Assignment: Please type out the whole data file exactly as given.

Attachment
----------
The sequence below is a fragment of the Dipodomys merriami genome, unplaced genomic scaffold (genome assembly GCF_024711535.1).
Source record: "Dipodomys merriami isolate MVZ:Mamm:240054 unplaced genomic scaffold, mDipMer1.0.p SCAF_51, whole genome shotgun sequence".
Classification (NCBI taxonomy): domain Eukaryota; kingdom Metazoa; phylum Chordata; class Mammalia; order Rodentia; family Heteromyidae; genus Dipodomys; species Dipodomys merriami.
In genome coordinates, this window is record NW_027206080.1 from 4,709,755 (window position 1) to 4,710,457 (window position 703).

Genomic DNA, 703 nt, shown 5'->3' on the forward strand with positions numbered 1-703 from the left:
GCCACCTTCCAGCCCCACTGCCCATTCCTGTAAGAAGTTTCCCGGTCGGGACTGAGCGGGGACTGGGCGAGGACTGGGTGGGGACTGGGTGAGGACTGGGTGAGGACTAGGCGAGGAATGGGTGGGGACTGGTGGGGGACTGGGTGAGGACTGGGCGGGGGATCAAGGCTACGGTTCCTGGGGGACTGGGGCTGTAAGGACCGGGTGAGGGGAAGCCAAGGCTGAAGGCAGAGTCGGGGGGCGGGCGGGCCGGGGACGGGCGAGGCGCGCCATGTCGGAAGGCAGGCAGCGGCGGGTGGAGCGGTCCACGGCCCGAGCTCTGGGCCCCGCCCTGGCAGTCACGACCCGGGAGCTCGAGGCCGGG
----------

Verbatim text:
The sequence below is a fragment of the Dipodomys merriami genome, unplaced genomic scaffold (genome assembly GCF_024711535.1).
Source record: "Dipodomys merriami isolate MVZ:Mamm:240054 unplaced genomic scaffold, mDipMer1.0.p SCAF_51, whole genome shotgun sequence".
Classification (NCBI taxonomy): domain Eukaryota; kingdom Metazoa; phylum Chordata; class Mammalia; order Rodentia; family Heteromyidae; genus Dipodomys; species Dipodomys merriami.
In genome coordinates, this window is record NW_027206080.1 from 4,709,755 (window position 1) to 4,710,457 (window position 703).

Genomic DNA, 703 nt, shown 5'->3' on the forward strand with positions numbered 1-703 from the left:
GCCACCTTCCAGCCCCACTGCCCATTCCTGTAAGAAGTTTCCCGGTCGGGACTGAGCGGGGACTGGGCGAGGACTGGGTGGGGACTGGGTGAGGACTGGGTGAGGACTAGGCGAGGAATGGGTGGGGACTGGTGGGGGACTGGGTGAGGACTGGGCGGGGGATCAAGGCTACGGTTCCTGGGGGACTGGGGCTGTAAGGACCGGGTGAGGGGAAGCCAAGGCTGAAGGCAGAGTCGGGGGGCGGGCGGGCCGGGGACGGGCGAGGCGCGCCATGTCGGAAGGCAGGCAGCGGCGGGTGGAGCGGTCCACGGCCCGAGCTCTGGGCCCCGCCCTGGCAGTCACGACCCGGGAGCTCGAGGCCGGG